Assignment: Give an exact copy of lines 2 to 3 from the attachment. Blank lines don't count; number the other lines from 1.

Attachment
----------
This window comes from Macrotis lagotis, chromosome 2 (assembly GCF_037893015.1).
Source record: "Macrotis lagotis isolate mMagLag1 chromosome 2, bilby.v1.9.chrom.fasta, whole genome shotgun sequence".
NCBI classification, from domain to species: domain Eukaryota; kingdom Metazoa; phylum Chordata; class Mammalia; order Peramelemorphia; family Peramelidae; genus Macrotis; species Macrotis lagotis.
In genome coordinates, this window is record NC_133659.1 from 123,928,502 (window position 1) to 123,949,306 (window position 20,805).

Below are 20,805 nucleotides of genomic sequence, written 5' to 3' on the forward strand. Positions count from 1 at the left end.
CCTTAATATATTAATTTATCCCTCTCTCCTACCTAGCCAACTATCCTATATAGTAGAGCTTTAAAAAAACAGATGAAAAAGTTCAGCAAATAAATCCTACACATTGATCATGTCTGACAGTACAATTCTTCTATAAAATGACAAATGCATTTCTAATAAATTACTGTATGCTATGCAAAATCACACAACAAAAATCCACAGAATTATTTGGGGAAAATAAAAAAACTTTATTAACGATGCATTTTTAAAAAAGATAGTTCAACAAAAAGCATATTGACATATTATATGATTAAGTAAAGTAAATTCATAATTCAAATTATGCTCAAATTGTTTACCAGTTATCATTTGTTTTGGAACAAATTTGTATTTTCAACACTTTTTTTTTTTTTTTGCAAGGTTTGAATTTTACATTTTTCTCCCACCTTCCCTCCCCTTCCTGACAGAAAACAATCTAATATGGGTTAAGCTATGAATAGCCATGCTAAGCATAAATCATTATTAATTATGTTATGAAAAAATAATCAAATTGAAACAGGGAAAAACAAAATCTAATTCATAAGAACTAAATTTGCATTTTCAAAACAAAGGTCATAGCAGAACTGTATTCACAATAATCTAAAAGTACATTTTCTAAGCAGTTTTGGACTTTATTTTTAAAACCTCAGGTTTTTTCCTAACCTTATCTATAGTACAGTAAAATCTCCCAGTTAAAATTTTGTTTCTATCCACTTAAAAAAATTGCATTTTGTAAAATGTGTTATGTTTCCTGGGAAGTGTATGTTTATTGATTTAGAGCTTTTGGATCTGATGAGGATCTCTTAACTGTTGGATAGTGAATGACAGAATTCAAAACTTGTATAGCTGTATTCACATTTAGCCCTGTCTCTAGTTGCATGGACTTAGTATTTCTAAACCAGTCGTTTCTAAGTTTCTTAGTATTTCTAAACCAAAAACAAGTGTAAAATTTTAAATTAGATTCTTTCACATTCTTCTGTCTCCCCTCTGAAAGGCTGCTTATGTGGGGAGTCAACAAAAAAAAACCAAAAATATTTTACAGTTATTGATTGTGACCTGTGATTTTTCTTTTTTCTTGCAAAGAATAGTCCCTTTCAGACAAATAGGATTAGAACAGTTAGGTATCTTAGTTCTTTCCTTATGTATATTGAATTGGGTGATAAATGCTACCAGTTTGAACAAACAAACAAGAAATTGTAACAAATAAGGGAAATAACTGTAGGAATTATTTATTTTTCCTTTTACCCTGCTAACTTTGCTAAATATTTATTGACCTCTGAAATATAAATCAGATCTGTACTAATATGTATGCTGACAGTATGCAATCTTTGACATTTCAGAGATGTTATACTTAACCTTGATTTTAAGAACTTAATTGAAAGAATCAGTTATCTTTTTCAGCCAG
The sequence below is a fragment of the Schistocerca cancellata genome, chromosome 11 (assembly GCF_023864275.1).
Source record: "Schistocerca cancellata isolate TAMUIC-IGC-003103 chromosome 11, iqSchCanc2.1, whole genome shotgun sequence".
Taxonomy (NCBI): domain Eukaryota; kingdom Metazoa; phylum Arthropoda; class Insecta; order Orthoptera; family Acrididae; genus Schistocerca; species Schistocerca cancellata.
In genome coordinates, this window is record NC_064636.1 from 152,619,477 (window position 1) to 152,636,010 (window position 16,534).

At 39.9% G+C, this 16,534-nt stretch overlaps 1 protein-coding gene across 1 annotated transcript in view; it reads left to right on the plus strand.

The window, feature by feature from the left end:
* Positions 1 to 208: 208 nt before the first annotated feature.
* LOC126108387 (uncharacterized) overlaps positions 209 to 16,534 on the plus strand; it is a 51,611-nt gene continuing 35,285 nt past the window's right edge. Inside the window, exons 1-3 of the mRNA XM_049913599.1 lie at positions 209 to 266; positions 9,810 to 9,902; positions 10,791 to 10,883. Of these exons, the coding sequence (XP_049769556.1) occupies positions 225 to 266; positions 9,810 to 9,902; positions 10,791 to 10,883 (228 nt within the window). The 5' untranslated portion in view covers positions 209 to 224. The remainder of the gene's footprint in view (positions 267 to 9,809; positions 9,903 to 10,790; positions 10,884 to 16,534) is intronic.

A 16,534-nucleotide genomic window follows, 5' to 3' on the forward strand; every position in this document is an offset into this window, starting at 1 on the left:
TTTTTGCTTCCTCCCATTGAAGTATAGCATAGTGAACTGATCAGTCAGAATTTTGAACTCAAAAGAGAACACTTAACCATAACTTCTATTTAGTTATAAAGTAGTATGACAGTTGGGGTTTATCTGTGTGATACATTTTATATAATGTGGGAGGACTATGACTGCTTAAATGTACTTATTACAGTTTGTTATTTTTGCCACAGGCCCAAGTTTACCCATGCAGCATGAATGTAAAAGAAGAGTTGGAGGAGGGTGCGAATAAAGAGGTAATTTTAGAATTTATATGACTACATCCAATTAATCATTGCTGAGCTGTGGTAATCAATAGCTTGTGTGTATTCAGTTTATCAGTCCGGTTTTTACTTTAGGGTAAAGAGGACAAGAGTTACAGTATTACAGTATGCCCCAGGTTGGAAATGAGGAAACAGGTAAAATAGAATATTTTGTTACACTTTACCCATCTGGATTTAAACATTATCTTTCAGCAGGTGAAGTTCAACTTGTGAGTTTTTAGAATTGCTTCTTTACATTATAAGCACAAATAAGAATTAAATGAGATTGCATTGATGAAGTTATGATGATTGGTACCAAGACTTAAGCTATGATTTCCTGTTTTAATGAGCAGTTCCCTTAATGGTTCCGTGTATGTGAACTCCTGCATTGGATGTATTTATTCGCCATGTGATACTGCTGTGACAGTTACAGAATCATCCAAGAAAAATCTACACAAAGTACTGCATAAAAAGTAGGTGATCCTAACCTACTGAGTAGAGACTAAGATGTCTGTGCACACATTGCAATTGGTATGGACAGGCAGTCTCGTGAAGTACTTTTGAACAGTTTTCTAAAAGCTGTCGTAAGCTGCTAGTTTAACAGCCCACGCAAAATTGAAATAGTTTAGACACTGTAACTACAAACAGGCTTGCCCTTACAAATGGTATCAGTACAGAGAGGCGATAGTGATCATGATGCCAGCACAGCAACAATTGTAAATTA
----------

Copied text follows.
Source record: "Macrotis lagotis isolate mMagLag1 chromosome 2, bilby.v1.9.chrom.fasta, whole genome shotgun sequence".
NCBI classification, from domain to species: domain Eukaryota; kingdom Metazoa; phylum Chordata; class Mammalia; order Peramelemorphia; family Peramelidae; genus Macrotis; species Macrotis lagotis.